We’re about to have a World Series presidents race, and Teddy needs to win

Nationals Park is hosting its first World Series game Friday, and the national spotlight on all things Nats has never been brighter. So when the fourth inning arrives, if the team knows what’s good for them, they’ll make sure Teddy Roosevelt wins the presidents race.

Washington Nationals Teddy Roosevelt Racing Presidents Race SignsThe superstitious among us will point to Teddy’s season trajectory, which eerily mirrors that of the team. Teddy lost his first races of the season, and floundered into late May, but then ran off a five-race winning streak starting May 24 and dominated the field from that point forward and taking the season title. Sound familiar?

In the playoffs, the Nationals’ lone loss in five home games came during the NLDS, when the team inexplicably allowed Thomas Jefferson to cross the finish line first. It was the only postseason presidents race that Teddy Roosevelt didn’t win.

Now, consider the trajectory of the entire franchise. Among the worst teams in baseball from 2006 when the presidents race was first introduced, the Nationals finally had a breakout year in 2012. Over the next seven seasons, the Nationals became an elite team, winning their division four times, but still getting tagged by some as losers for failing to advance past the first round. Teddy, too, broke out in 2012, winning his first race after going winless for 6 1/2 years.

The Nats won their division again in 2014 and 2016, when Roosevelt won the presidents race season title, but much like the Nationals themselves, Teddy couldn’t shake his image as a lovable loser.

Former Nationals star Jayson Werth openly complained that the team needed to let Teddy win because Teddy represented the wrong image for a winning team. You can’t build a winning culture, he argued, around a lovable, grinning, happy-go lucky loser.

“The Presidents Race and Teddy Roosevelt are very symbolic of where this organization goes,” Werth said on ESPN. But what if Werth was right while getting it all wrong?

The Nationals spent much of the decade as the feared juggernaut of the NL East, with nothing but early exits from the playoffs to show for it. Now, through a remarkable season-long makeover, the team has emerged as the quintessential lovable, happy-go-lucky, confident sub-500 team who snuck up on the world, and on Friday bring a 2-games to none World Series lead home to Nationals Park.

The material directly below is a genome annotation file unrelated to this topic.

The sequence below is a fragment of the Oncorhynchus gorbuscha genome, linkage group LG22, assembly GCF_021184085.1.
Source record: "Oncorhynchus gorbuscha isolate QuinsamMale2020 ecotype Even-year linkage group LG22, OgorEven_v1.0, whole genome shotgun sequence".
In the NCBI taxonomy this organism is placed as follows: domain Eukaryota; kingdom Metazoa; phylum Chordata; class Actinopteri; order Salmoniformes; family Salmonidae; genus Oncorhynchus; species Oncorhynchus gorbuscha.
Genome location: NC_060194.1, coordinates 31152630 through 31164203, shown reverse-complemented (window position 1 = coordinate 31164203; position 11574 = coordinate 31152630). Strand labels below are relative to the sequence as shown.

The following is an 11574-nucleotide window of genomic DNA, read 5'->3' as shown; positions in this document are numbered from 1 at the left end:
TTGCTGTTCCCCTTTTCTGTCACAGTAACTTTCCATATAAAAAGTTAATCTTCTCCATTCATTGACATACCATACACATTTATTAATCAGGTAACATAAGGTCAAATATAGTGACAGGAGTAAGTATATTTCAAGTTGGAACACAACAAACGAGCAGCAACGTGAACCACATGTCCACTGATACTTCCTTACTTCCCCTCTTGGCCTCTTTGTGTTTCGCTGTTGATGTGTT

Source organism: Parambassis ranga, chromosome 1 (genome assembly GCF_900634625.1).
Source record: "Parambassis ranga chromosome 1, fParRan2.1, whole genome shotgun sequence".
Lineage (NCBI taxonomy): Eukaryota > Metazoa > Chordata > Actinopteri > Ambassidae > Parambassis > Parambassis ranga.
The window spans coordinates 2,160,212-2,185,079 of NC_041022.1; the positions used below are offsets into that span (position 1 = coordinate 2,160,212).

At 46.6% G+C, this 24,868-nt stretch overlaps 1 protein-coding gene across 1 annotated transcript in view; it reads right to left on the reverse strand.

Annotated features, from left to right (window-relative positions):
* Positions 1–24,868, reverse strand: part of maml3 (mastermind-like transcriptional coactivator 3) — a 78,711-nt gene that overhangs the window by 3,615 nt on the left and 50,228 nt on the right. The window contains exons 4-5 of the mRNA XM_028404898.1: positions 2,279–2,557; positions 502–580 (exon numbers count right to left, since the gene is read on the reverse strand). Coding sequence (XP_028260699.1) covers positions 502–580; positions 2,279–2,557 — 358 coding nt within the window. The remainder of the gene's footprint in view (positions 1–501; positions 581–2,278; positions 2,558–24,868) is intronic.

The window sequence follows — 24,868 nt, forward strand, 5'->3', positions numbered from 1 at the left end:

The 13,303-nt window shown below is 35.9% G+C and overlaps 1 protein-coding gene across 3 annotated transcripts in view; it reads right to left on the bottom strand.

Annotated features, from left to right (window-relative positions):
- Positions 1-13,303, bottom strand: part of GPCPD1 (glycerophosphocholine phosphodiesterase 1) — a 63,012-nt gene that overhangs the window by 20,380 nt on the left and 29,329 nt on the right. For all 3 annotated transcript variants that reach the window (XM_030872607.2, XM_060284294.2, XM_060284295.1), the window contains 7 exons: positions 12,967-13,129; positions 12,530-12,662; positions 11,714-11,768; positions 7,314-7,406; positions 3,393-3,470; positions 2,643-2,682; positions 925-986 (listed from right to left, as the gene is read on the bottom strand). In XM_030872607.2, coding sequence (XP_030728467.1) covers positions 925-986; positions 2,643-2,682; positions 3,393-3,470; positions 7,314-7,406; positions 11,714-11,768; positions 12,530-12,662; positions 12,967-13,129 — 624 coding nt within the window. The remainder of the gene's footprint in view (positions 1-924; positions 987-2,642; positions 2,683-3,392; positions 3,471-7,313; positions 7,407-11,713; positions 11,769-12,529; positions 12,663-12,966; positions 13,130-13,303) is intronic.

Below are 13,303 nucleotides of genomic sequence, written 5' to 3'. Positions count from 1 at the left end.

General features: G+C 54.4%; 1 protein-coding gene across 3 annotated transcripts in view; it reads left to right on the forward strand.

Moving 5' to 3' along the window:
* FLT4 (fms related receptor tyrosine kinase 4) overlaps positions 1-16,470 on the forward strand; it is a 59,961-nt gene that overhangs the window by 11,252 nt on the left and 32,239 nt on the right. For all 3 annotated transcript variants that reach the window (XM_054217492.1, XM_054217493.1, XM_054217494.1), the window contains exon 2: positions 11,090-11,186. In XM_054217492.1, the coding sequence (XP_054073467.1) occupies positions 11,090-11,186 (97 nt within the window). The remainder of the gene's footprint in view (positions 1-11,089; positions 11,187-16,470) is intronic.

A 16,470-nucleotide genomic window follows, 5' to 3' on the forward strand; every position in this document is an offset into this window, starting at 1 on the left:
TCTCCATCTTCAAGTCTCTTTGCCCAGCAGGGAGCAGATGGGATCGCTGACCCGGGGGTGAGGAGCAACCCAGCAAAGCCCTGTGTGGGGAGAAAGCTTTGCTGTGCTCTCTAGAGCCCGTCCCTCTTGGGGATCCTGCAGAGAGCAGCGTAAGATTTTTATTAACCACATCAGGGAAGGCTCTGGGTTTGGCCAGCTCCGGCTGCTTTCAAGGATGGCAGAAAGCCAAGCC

They did it with group hugs. They did it with dugout dances. They did it with childrens songs about baby sharks. And looking at the numbers, perhaps they did it with the help of Teddy. Perhaps it’s finally time to recognize that there could not be a better model for the ethos of this team than a confident, happy, grinning, and winning racing president Teddy Roosevelt.

Wild indeed! Nats “Lose Control” of PA system during NL Wild Card game, run presidents race in silence, and Brittney saves the day

An hour into Tuesday’s NL Wild Card game at Nationals Park, as Max Scherzer was completing his 4th inning on the mound, the stadium’s emergency alert system malfunctioned. Alarms blared in the press box, and the stadium’s PA system went silent.
Nat Pack tries to stop Teddy Roosevelt Racing presidentsRacing president Teddy Roosevelt is sent backBrittney Saves the Daywashington Nationals Racing Presidents Lose Control

For baseball purists, it was a rare opportunity to temporarily enjoy the sounds of the game without modern “influences.”

But then the Brewers side was retired, and the Nats presidents race began.

The usual introductory video played on the Nats HD scoreboard, and the racing presidents entered through the center field gate, but there were no introductions or play-by-play to be heard from Nationals Park PA announcer Jerome Hruska. There was no “Runnin’ Down a Dream” playing by Tom Petty and the Heartbreakers. And when the “Secret Service” handlers placed a fake boom box on the field so that the presidents could pause and perform a dance number to “Lose Control” by Missy Elliott, there was only silence.

Without a clear Plan B, chaos ensued. Teddy Roosevelt ignored his handler’s pleas to stop, and raced past the dance spot toward the finish line, only to be stopped there by another handler. Abe Lincoln zoomed by, accidentally breaking the finish line tape; but both were sent back to the boom box to perform their dance number. Without music.

Waiting there was Nats in-game host Brittney Ramsey, who crouched on the sideline and shouted out the rhythms so the presidents could follow along and perform their dance moves while a confused sellout crowd looked on in silence.

Finally, one of the handlers yelled “Go, Teddy, Go! Finish the race!” Teddy broke for the finish line, and took the first presidents race victory of the postseason.


From DCist: An Oral History of the Nationals racing presidents, and a major first admission of conspiracy

DCist today published a wonderful Oral History of the Nationals Racing Presidents, lovingly curated by intrepid journalist Matt Blitz. including a first-ever formal admission by a team official that the fix was in for Teddy Roosevelt.

DCist Racing Presidents oral historyBlitz tells the history of the presidents race through interviews with many of the people behind the scenes and involved in its creation, revealing even a few things I hadn’t documented on our facts page, such as the inspiration that costume designer Randy Carfagno received from none other than Bette Midler.